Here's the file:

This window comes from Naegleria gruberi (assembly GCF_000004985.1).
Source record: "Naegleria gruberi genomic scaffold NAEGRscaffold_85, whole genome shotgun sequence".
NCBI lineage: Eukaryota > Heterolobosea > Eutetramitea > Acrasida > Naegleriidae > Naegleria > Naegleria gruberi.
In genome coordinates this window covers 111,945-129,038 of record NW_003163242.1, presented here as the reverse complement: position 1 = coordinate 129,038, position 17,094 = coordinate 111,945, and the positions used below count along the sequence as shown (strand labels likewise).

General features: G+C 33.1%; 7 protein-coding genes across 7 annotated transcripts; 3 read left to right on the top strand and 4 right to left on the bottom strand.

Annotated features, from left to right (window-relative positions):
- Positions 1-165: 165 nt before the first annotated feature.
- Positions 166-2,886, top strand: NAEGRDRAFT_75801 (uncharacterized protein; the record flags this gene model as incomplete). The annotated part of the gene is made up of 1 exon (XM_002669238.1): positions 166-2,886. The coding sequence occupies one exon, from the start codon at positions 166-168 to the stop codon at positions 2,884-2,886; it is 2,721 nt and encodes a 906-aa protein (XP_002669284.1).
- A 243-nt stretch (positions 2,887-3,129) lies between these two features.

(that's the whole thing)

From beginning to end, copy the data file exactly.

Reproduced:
This window comes from Naegleria gruberi (assembly GCF_000004985.1).
Source record: "Naegleria gruberi genomic scaffold NAEGRscaffold_85, whole genome shotgun sequence".
NCBI lineage: Eukaryota > Heterolobosea > Eutetramitea > Acrasida > Naegleriidae > Naegleria > Naegleria gruberi.
In genome coordinates this window covers 111,945-129,038 of record NW_003163242.1, presented here as the reverse complement: position 1 = coordinate 129,038, position 17,094 = coordinate 111,945, and the positions used below count along the sequence as shown (strand labels likewise).

General features: G+C 33.1%; 7 protein-coding genes across 7 annotated transcripts; 3 read left to right on the top strand and 4 right to left on the bottom strand.

Annotated features, from left to right (window-relative positions):
- Positions 1-165: 165 nt before the first annotated feature.
- Positions 166-2,886, top strand: NAEGRDRAFT_75801 (uncharacterized protein; the record flags this gene model as incomplete). The annotated part of the gene is made up of 1 exon (XM_002669238.1): positions 166-2,886. The coding sequence occupies one exon, from the start codon at positions 166-168 to the stop codon at positions 2,884-2,886; it is 2,721 nt and encodes a 906-aa protein (XP_002669284.1).
- A 243-nt stretch (positions 2,887-3,129) lies between these two features.